9. Once cooking is complete, release pressure by using the natural release function, approximately 20 minutes.

All you need is a salad and you’re ready to eat! Thanks for the recipe, Michelle!

Apricot Braised Lamb Shanks*

The unassuming lamb shank holds a great secret: it’s loaded with gelatin! And gelatin is important for keeping your joints strong and limber! It’s also delicious and a perfect cut of lamb for the Instant Pot.


  • 2-4 Foggy Knob Farm Lamb Shanks (1 shank per person)
  • Salt & Pepper
  • 2 T flour
  • 2 T olive oil or ghee
  • 1 onion, chopped
  • 1 T fresh ginger, peeled & grated or finely chopped
  • 2 garlic cloves, crushed or finely chopped
  • 1 can (14-½ oz) diced tomato or 6-8 fresh plum tomatoes, seeded & chopped (approx. 2 cups)
  • 3 carrots, scraped & cut into chunks
  • ½ cup dried apricots
  • ½ cup raisins
  • ½ cup orange juice
  • ¼ cup honey


  1. Sprinkle lamb shanks all over with salt and pepper then dredge them in flour.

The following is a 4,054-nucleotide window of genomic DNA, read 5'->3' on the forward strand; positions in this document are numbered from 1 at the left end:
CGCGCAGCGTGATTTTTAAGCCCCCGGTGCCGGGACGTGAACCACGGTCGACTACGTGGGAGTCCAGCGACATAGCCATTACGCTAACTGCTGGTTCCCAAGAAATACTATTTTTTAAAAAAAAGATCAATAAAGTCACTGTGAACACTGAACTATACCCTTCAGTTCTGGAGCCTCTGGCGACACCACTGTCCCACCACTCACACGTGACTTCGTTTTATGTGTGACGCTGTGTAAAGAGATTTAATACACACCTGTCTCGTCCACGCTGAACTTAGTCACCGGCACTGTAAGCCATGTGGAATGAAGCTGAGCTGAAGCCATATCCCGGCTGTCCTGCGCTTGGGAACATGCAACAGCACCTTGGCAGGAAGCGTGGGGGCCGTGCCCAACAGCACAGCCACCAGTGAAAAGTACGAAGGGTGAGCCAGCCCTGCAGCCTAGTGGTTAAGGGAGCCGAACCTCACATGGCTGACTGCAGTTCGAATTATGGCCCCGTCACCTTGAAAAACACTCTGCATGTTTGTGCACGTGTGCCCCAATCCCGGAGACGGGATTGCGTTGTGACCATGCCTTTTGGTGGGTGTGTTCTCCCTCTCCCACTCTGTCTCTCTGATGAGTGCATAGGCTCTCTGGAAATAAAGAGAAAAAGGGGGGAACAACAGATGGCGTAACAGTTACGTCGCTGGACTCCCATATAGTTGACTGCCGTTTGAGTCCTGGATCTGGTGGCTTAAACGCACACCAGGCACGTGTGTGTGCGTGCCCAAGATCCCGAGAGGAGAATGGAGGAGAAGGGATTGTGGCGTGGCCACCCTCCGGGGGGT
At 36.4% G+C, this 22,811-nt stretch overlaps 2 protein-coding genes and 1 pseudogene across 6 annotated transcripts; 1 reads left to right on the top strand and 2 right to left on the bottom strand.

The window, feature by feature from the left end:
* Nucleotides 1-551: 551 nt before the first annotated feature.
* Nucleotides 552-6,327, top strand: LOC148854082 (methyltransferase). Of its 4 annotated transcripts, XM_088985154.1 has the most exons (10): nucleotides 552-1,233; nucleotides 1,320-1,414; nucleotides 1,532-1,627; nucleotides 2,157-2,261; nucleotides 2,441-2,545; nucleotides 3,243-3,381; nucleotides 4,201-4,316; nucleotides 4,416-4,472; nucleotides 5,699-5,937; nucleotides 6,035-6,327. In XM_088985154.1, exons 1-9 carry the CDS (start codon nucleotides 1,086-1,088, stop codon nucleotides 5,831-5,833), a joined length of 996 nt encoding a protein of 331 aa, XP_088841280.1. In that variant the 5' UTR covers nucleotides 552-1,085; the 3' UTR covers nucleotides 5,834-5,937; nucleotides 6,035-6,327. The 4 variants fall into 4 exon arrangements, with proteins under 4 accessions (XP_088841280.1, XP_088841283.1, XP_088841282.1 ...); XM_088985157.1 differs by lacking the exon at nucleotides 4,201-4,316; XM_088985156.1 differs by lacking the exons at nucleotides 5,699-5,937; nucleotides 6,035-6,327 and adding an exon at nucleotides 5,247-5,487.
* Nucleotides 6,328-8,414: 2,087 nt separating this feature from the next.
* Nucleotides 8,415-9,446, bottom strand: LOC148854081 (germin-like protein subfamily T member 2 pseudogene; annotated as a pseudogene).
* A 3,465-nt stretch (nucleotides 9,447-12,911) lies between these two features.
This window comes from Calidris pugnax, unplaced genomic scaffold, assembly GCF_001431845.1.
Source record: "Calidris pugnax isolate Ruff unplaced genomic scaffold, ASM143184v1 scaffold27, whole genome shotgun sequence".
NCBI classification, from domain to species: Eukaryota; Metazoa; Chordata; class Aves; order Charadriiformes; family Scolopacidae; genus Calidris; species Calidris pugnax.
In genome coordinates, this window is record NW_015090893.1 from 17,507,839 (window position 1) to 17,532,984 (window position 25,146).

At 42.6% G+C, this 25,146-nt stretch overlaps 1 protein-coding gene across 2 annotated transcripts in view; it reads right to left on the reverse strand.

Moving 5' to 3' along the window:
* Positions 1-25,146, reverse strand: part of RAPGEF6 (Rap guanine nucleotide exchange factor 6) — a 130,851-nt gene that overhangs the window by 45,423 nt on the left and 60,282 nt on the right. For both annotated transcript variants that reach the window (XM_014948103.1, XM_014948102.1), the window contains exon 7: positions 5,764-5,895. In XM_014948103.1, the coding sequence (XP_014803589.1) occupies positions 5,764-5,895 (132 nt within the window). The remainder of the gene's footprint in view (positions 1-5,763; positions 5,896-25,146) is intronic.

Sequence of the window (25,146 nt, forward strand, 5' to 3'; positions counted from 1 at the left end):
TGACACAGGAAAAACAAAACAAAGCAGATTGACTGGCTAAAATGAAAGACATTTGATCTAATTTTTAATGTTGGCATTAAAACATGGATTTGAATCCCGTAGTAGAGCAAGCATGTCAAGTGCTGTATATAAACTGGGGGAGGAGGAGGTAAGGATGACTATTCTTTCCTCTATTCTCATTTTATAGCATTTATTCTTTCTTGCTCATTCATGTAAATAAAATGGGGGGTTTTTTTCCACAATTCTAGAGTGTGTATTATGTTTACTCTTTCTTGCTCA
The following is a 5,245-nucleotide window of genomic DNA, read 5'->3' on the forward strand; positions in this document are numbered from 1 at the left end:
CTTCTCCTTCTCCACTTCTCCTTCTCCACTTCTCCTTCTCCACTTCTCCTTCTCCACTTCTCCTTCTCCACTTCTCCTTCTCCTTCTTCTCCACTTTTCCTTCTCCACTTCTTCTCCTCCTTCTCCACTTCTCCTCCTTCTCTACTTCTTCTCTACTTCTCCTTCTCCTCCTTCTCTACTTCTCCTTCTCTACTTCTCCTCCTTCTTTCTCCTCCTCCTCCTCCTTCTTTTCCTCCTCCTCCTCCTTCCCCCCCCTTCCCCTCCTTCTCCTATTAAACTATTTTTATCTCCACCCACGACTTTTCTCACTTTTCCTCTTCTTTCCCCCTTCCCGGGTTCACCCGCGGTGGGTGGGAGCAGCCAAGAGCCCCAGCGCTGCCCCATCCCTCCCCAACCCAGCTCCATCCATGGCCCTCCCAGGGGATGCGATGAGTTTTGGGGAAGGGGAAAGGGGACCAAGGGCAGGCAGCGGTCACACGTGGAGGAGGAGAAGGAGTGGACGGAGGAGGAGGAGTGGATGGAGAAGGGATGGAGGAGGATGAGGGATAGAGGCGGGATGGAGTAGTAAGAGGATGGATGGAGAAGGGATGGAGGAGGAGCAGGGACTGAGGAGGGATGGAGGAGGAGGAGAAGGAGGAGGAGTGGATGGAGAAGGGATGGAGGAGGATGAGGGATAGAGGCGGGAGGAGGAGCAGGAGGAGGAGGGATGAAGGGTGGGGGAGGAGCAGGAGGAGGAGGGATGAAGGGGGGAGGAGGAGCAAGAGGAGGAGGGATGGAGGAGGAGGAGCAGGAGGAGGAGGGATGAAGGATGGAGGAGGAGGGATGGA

2. Using the Instant Pot Saute function, heat oil or ghee and brown the lamb shanks on all sides then removed them from the Instapot.

  3. Add onion to the Instant Pot and saute until translucent. Add ginger and garlic and cook for another minute. Turn off the Saute function.

  4. Return shanks to Instant Pot and add the tomatoes, carrots, apricots and raisins.

  5. In a small bowl, whisk together the orange juice & honey and pour over the lamb shanks.

  6. Cover and lock lid. Select Manual/Pressure Cook and cook at high pressure for 35 minutes.

  7. Once cooking is complete, release pressure by using the natural release function.

* Adapted from the Good Housekeeping Instant Pot Cookbook.

Serve your lamb shanks in bowls with crusty sourdough bread.

If you're new to the Instant Pot & Lamb, these recipes should get you started!

But if you're a seasoned Instant Lamb cook, let me know how you like these!

Do you have an Instant Pot? Comment below with your response!


THIS is why you need to know your farmer!

As I was scanning the news a few weeks ago, I came across a shocking article about sheep.

Apparently, sheep are regularly transported live from Australia to the Middle East, crammed in cargo ships in deplorable conditions. A high percentage of the sheep are dead on arrival.